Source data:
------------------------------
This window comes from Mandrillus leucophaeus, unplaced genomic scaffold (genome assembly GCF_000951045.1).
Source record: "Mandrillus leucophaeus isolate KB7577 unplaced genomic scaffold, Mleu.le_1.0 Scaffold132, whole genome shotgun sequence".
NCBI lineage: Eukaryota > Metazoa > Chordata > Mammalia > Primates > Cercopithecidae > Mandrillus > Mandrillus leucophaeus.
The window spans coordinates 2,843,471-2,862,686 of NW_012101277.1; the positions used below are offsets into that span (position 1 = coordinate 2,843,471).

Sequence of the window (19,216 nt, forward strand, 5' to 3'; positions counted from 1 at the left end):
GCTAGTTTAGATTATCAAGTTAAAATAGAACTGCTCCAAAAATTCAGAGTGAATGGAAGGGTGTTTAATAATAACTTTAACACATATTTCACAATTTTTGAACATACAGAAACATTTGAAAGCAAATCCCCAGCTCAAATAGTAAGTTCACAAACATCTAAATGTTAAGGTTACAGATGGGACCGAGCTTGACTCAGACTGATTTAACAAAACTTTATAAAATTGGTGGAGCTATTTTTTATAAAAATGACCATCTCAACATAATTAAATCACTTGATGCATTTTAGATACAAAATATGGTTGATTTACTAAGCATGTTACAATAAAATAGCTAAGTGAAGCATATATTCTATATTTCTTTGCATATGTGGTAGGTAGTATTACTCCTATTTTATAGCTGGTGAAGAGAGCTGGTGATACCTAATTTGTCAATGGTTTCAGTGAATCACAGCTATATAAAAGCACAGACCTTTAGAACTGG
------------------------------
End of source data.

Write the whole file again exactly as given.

This window comes from Mandrillus leucophaeus, unplaced genomic scaffold (genome assembly GCF_000951045.1).
Source record: "Mandrillus leucophaeus isolate KB7577 unplaced genomic scaffold, Mleu.le_1.0 Scaffold132, whole genome shotgun sequence".
NCBI lineage: Eukaryota > Metazoa > Chordata > Mammalia > Primates > Cercopithecidae > Mandrillus > Mandrillus leucophaeus.
The window spans coordinates 2,843,471-2,862,686 of NW_012101277.1; the positions used below are offsets into that span (position 1 = coordinate 2,843,471).

Sequence of the window (19,216 nt, forward strand, 5' to 3'; positions counted from 1 at the left end):
GCTAGTTTAGATTATCAAGTTAAAATAGAACTGCTCCAAAAATTCAGAGTGAATGGAAGGGTGTTTAATAATAACTTTAACACATATTTCACAATTTTTGAACATACAGAAACATTTGAAAGCAAATCCCCAGCTCAAATAGTAAGTTCACAAACATCTAAATGTTAAGGTTACAGATGGGACCGAGCTTGACTCAGACTGATTTAACAAAACTTTATAAAATTGGTGGAGCTATTTTTTATAAAAATGACCATCTCAACATAATTAAATCACTTGATGCATTTTAGATACAAAATATGGTTGATTTACTAAGCATGTTACAATAAAATAGCTAAGTGAAGCATATATTCTATATTTCTTTGCATATGTGGTAGGTAGTATTACTCCTATTTTATAGCTGGTGAAGAGAGCTGGTGATACCTAATTTGTCAATGGTTTCAGTGAATCACAGCTATATAAAAGCACAGACCTTTAGAACTGG